June 13, 1962
BRADLEY UNEMPLOYMENT COMPENSATION CASE.
Appeal, No. 72, Oct. T., 1962, by claimant, from decision on Unemployment Compensation Board of Review, No. B-68207, in re claim of Joanne K. Bradley. Decision affirmed.
Robert Boyd, Jr., for appellant.
Sydney Reuben, Assistant Attorney General, with him Raymond Kleiman, Deputy Attorney General, and David Stahl, Attorney General, for Unemployment Compensation Board of Review, appellee.
Before Rhodes, P.j., Ervin, Wright, Woodside, Watkins, Montgomery, and Flood, JJ.
[ 198 Pa. Super. Page 357]
OPINION BY WOODSIDE, J.
The claimant in this unemployment compensation case had been employed as a stenographer prior to her being laid off for lack of work on January 13, 1961.
[ 198 Pa. Super. Page 358]
She received unemployment compensation for 19 weeks until after June 28, 1961, but she was denied further compensation by the bureau, and later by the referee and the board, on the ground that she refused to accept suitable work.
The claimant's testimony indicates that she had several referrals but no job offers between the date of her discharge and June 23rd, when she received a referral for a job as a secretary at a salary of from $70 to $85 per week, depending upon experience. She was to have the interview on Friday, the 23rd. She testified, "I always dress up to sign for my check and it was just easier for me convenience-wise and transportation-wise to do two things in one day. He [her prospective employer] wanted it on Friday to begin with but then he agreed to Monday."*fn1 She was two months pregnant at the time although she said at the end of June she did not know it, but suspected it.
The prospective employer's report to the bureau, which is in evidence, shows that she intended to be on vacation with her husband 6-28 to 7-11. It further shows that the prospective employer reported that "I do not believe she is motivated to work," and that he did not offer her a job.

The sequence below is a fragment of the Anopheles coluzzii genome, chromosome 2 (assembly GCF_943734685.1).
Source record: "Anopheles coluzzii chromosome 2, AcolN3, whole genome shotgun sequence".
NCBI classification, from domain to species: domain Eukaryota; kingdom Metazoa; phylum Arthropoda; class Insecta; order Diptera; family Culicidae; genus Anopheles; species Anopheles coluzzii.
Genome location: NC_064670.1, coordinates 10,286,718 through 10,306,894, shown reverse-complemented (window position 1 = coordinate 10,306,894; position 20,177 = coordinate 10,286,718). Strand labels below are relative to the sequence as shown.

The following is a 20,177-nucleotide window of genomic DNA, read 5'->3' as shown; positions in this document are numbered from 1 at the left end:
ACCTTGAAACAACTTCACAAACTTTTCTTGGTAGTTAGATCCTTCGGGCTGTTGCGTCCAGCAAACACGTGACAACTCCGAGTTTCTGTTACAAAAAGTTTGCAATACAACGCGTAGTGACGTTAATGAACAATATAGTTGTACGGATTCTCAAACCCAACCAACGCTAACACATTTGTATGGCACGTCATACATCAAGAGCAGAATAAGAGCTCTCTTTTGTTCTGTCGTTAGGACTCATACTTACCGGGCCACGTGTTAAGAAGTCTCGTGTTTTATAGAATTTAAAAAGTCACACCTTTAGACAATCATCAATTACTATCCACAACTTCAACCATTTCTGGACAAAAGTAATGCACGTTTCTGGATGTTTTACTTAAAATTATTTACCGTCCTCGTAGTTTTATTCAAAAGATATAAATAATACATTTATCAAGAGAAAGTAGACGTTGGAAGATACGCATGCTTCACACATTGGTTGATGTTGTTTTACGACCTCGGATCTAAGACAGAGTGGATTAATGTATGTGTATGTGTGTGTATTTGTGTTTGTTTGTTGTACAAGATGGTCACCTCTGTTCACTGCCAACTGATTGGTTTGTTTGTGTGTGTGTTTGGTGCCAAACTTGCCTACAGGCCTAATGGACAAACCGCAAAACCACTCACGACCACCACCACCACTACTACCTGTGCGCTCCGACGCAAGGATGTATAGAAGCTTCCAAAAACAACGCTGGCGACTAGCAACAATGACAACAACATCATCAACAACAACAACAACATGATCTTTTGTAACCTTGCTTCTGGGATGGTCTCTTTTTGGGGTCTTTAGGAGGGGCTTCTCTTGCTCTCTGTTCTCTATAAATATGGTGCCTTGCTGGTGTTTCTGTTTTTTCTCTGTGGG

The claimant contends that her prospective employer brought up the matter of vacation; that she did not know the dates of her husband's vacation; that when he did go on a vacation she did not go with him; and that she would have accepted the job, had it been offered to her. (The prospective employer noted that he believed she would have accepted the position had it been offered to her.)
[ 198 Pa. Super. Page 359]
The credibility of the witnesses, the weight of their testimony and the reasonable inferences to be drawn from it are for the board. Ristis Unemployment Compensation Case, 178 Pa. Superior Ct. 400, 403, 116 A.2d 271 (1955). It is not required to accept even uncontradicted evidence as true. Stampone v. Anthony Dally & Sons, Inc., 188 Pa. Superior Ct. 615, 620, 149, A.2d 129 (1959). The board evidently did not accept all of the testimony of the claimant as credible and concluded that she lacked the necessary good faith in seeking employment.
The appellant argues that she applied for suitable work at the time and in the manner prescribed and that the position was not offered to her, and therefore she cannot be considered to be ineligible for compensation under § 402(a) of the Unemployment Compensation Law, 43 P.S. § 802(a).
This raises the question of whether a claimant must show good faith in seeking employment. We agree with the board's position that discouragement of a job opportunity is proper grounds for disqualification under the above provision. A claimant who is being interviewed for possible employment must evidence "good faith" in attempting to cultivate the job opportunity. "Good faith, in this context, embraces not only the merely negative virtue of freedom from fraud but also positive conduct which is consistent with a genuine desire to work and to be self-supporting." Brillhart Unemployment Compensation Case, 159 Pa. Superior Ct. 567, 569, 49 A.2d 260 (1946); Hassey Unemployment Compensation Case, 162 Pa. Superior Ct. 14, 17, 56 A.2d 400 (1948).
The board could properly infer from the evidence before it that the claimant postponed the interview without sufficient cause and then further discouraged the prospective employer from employing her by suggesting that she intended to leave on a vacation with
[ 198 Pa. Super. Page 360]
her husband within a few days, and that as a result of her conduct, the prospective employer concluded that she was not motivated to work and refused to employ her.
MONTGOMERY and FLOOD, JJ., would remand.
Decision is affirmed.